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Frequently Asked Questions

What is the URS?

URS stands for Undergraduate Research Symposium. It is an annual event (traditionally the last Friday of April) at which students present their research and creative achievements in visual and oral formats as they would at a professional-style conference. The work needs to be conducted at UMSL (or under the supervision of an UMSL mentor) while the student was enrolled as an undergraduate student at UMSL. 

Who can apply to the URS?

All UMSL undergraduates conducting mentored investigations or creative inquiries with support of a faculty mentor. Students are allowed to participate if they graduated the semester before the URS (for example, Fall 2019 graduates are eligible for the Spring 2020 URS). Students currently enrolled in dual Bachelor’s/Master’s programs are eligible to present in URS if they completed the work during their time as an undergraduate student (work completed following graduation at UMSL is not appropriate).

Is the URS only for science majors?

Absolutely not! The Counsel on Undergraduate Research defines research and scholarship as “a mentored investigation or creative inquiry conducted by undergraduates that seeks to make a scholarly or artistic contribution to knowledge.” Students from all majors are encouraged to present their work. If your project is appropriate for a conference or other professional output in your discipline, consider applying for the URS. We encourage you to discuss further with your faculty mentor or the Undergraduate Research Coordinator if you have more questions about the appropriateness of your project. If you are concerned that your work may not be presentable in short oral presentation (common to conference talks) or visual presentation (commonly posters), contact the Undergraduate Research Coordinator to discuss how we can make the URS work for you.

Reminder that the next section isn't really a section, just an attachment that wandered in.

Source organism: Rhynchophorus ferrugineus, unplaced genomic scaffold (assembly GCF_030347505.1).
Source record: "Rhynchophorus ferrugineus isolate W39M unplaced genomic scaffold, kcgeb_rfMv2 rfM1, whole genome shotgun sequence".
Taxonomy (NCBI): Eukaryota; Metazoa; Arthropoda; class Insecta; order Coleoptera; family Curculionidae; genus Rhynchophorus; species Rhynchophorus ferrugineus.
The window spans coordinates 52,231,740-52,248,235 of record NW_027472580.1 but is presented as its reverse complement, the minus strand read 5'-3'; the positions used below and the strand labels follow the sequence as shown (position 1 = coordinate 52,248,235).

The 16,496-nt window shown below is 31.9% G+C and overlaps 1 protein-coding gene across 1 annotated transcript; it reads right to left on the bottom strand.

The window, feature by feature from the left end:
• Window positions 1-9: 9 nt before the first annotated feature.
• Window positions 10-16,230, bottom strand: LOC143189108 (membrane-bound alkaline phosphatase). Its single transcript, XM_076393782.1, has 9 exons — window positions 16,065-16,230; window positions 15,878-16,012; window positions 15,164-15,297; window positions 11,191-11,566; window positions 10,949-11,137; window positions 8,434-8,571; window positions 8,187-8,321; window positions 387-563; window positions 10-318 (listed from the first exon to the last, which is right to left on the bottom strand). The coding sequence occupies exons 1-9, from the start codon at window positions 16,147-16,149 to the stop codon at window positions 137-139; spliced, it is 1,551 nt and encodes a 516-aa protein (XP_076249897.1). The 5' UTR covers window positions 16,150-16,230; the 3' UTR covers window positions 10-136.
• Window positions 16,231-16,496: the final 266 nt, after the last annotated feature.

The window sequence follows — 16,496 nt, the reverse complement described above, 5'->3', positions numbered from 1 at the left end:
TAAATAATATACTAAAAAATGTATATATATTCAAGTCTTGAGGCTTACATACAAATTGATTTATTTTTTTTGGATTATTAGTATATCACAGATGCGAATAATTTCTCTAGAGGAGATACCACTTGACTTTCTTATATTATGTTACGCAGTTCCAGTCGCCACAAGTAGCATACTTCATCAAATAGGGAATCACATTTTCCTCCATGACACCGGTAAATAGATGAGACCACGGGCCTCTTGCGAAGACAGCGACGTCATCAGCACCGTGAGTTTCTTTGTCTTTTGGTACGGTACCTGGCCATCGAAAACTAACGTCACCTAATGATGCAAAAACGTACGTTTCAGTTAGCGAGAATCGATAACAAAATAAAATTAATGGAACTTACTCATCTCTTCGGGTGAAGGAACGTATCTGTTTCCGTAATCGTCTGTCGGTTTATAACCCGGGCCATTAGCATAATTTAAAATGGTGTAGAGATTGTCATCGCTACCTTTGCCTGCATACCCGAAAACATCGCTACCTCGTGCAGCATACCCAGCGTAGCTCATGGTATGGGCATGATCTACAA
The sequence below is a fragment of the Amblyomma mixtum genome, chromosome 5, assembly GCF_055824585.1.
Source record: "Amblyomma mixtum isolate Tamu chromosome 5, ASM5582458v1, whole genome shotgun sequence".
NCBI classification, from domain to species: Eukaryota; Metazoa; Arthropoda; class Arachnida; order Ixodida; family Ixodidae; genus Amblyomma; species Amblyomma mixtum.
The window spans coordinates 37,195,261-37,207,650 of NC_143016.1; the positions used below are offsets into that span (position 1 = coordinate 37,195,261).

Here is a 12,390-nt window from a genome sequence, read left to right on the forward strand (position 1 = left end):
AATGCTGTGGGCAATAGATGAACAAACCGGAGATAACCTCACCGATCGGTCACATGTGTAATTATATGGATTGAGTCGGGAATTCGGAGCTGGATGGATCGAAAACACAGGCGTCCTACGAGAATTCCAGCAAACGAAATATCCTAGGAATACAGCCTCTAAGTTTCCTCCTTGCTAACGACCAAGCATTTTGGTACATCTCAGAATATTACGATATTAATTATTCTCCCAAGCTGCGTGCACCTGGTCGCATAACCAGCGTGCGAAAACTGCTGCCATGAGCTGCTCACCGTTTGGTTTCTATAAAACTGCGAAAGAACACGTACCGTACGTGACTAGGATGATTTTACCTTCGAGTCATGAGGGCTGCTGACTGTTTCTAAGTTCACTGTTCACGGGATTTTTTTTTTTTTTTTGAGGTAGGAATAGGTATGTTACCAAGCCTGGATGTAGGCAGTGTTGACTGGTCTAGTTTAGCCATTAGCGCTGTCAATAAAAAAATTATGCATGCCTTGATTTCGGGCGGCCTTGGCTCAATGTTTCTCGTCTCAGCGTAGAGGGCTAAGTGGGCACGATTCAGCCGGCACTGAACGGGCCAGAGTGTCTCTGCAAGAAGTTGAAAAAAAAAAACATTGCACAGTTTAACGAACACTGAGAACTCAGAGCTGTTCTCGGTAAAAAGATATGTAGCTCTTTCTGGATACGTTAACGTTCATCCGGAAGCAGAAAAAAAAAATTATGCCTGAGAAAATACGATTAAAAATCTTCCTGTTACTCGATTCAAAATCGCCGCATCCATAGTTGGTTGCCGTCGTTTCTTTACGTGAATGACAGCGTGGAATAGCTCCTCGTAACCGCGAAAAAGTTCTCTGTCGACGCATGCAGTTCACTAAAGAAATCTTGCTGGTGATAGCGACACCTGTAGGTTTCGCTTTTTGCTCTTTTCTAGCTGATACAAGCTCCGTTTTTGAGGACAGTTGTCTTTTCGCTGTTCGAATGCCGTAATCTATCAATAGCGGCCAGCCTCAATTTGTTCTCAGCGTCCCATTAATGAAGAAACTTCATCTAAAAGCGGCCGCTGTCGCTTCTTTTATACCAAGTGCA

Is the URS open to writers and artists?

Absolutely! We encourage writers, visual artists, composers, and performing artists to participate. We value your academic scholarship and would love to see it shared.

Is the URS open to group projects?

We recognize that research, scholarship, and creative works are often done in groups, so we encourage group projects. One member of the group should be identified as the first author for communication purposes and only one application per group should be submitted.

Why should I participate in the URS?

Professional reasons:

  • Most disciplines now include poster, paper, or presentation sessions at their professional conferences; this will help you learn to create the poster, paper, or presentation.
  • In most jobs, you will need to be able to speak in front of an audience. Sharing your project will give you practice speaking about your topic to strangers.
  • Applying for professional conferences includes advance planning and a variety of applications. The mere act of applying helps you understand the process.
  • You can list this on your resume or CV. Students who take initiative and see projects through to completion impress graduate schools and employers. In fact, many competitive graduate programs expect professional publication or presentation experience.
  • You can network with the faculty, staff, and students who visit your presentation.